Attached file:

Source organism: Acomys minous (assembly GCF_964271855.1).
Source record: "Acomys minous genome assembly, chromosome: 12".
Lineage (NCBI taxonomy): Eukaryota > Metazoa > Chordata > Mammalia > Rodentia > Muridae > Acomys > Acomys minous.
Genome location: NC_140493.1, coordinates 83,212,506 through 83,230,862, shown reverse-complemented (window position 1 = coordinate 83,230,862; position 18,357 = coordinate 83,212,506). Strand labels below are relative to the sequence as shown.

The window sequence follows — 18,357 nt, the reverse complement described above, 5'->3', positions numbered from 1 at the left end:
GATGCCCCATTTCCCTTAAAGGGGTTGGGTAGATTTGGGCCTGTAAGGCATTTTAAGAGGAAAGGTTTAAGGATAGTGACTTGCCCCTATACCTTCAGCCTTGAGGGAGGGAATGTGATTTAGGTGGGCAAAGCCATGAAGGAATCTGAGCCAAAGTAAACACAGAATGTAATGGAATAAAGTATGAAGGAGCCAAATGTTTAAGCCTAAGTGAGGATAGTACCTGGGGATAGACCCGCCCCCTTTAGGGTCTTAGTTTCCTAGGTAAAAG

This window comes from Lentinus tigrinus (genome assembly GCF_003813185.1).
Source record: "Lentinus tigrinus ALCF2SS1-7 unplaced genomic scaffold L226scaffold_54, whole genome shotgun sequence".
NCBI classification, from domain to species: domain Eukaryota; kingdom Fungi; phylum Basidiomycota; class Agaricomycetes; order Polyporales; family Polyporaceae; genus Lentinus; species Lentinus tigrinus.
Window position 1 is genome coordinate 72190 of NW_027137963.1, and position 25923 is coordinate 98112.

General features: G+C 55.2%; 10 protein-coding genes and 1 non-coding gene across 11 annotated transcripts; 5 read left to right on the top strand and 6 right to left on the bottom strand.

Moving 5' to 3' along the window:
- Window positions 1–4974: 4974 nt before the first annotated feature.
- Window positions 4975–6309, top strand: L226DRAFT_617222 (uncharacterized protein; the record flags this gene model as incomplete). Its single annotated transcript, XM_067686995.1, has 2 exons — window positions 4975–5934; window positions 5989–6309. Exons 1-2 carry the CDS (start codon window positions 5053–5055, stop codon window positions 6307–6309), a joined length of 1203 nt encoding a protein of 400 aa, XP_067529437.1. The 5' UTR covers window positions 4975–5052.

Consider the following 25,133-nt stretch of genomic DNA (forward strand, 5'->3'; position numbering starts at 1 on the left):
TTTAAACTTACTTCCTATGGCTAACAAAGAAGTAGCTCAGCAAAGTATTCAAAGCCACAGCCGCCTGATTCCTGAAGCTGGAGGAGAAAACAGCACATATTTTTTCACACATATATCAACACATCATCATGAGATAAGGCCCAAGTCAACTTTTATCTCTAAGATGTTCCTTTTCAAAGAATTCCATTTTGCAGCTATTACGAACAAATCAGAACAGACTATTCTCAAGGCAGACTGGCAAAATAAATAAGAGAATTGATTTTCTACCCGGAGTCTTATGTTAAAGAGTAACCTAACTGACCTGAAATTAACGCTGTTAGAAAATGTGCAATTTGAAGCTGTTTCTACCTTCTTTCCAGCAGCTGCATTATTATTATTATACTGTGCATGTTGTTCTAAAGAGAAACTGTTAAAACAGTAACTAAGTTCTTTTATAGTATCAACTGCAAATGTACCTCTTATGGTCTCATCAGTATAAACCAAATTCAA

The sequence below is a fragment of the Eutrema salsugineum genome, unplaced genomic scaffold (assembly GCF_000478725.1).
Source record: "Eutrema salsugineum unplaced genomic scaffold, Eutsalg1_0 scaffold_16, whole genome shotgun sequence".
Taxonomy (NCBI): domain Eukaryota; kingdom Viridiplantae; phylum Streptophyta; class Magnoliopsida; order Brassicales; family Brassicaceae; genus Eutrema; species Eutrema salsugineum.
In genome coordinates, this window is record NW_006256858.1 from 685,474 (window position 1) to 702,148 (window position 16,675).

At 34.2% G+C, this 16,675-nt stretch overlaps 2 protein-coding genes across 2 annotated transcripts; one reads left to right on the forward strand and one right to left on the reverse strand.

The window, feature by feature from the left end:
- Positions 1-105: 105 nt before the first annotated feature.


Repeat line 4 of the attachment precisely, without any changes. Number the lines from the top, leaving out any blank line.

Genome location: NC_140493.1, coordinates 83,212,506 through 83,230,862, shown reverse-complemented (window position 1 = coordinate 83,230,862; position 18,357 = coordinate 83,212,506). Strand labels below are relative to the sequence as shown.